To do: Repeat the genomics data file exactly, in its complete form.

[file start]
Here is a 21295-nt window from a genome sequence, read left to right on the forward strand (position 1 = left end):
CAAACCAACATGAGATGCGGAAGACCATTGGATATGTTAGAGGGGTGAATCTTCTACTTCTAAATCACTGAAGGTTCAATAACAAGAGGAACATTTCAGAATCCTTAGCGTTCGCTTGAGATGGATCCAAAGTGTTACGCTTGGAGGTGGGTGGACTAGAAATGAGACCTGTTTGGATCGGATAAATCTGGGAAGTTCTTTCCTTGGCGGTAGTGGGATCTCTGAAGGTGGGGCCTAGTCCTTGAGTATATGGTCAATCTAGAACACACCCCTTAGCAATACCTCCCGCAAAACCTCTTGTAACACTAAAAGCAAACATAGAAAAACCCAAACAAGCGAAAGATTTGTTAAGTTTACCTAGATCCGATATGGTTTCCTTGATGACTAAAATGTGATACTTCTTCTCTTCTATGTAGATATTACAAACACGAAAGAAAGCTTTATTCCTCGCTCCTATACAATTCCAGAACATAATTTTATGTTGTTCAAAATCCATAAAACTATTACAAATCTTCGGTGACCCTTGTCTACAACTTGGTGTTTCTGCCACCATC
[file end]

Here is a 21295-nt window from a genome sequence, read left to right on the forward strand (position 1 = left end):
CAAACCAACATGAGATGCGGAAGACCATTGGATATGTTAGAGGGGTGAATCTTCTACTTCTAAATCACTGAAGGTTCAATAACAAGAGGAACATTTCAGAATCCTTAGCGTTCGCTTGAGATGGATCCAAAGTGTTACGCTTGGAGGTGGGTGGACTAGAAATGAGACCTGTTTGGATCGGATAAATCTGGGAAGTTCTTTCCTTGGCGGTAGTGGGATCTCTGAAGGTGGGGCCTAGTCCTTGAGTATATGGTCAATCTAGAACACACCCCTTAGCAATACCTCCCGCAAAACCTCTTGTAACACTAAAAGCAAACATAGAAAAACCCAAACAAGCGAAAGATTTGTTAAGTTTACCTAGATCCGATATGGTTTCCTTGATGACTAAAATGTGATACTTCTTCTCTTCTATGTAGATATTACAAACACGAAAGAAAGCTTTATTCCTCGCTCCTATACAATTCCAGAACATAATTTTATGTTGTTCAAAATCCATAAAACTATTACAAATCTTCGGTGACCCTTGTCTACAACTTGGTGTTTCTGCCACCATC